Light-skinned immigrants in the United States make more money on average than those with darker complexions
Joni Hersch, a law and economics professor at Vanderbilt University, looked at a government survey of 2,084 legal immigrants to the United States from around the world and found that those with the lightest skin earned an average of 8 percent to 15 percent more than similar immigrants with much darker skin.
"On average, being one shade lighter has about the same effect as having an additional year of education," Hersch said.
The study also found that taller immigrants earn more than shorter ones, with an extra inch of height associated with a 1 percent increase in income.
Other researchers said the findings are consistent with other studies on color and point to a skin-tone prejudice that goes beyond race.
Hersch took into consideration other factors that could affect wages, such as English-language proficiency, education, occupation, race or country of origin, and found that skin tone still seemed to make a difference in earnings.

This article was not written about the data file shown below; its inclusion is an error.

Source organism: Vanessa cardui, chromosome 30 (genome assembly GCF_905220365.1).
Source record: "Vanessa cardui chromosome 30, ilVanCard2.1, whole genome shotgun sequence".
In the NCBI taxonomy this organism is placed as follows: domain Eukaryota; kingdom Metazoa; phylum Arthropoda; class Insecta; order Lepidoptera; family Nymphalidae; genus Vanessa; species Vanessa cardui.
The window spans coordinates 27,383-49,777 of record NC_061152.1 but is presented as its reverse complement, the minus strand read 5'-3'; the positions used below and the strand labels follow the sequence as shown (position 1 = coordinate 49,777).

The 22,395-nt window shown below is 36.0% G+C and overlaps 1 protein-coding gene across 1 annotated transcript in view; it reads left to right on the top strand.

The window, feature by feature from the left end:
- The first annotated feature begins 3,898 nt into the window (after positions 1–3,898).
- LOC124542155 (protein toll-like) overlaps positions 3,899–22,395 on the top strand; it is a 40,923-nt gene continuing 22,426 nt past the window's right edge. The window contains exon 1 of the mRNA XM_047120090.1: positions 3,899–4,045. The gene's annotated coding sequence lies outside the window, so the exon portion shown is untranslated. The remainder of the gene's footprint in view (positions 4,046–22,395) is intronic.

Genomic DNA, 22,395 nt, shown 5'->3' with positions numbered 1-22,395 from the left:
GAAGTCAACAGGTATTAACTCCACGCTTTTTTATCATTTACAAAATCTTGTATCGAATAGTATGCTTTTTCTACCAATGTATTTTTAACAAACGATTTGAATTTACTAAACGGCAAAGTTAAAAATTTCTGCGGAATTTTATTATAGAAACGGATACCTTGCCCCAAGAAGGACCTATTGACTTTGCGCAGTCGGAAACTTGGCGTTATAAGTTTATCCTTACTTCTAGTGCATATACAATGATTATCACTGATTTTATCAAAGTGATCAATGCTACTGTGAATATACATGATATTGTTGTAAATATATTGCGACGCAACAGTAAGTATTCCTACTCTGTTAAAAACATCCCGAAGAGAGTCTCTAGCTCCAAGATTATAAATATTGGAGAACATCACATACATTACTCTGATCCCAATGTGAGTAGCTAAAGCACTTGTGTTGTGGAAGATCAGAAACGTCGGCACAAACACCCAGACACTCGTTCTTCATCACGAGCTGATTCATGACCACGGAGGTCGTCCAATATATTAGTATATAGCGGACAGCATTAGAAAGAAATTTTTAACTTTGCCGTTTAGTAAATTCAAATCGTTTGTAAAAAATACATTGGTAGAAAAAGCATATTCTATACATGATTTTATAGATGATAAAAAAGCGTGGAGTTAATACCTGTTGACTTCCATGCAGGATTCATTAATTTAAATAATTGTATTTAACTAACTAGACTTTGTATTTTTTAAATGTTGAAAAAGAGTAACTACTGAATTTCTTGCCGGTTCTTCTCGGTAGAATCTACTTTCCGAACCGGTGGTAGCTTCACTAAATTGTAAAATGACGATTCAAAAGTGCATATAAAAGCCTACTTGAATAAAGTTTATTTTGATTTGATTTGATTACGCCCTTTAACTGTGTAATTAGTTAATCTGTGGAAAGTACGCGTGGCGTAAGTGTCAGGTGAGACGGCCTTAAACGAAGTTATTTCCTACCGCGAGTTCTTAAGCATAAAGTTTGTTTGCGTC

That means that if two similar immigrants from Bangladesh, for example, came to the United States at the same time, with the same occupation and ability to speak English, the lighter-skinned immigrant would make more money on average.
"I thought that once we controlled for race and nationality, I expected the difference to go away, but even with people from the same country, the same race - skin color really matters," she said, "and height."
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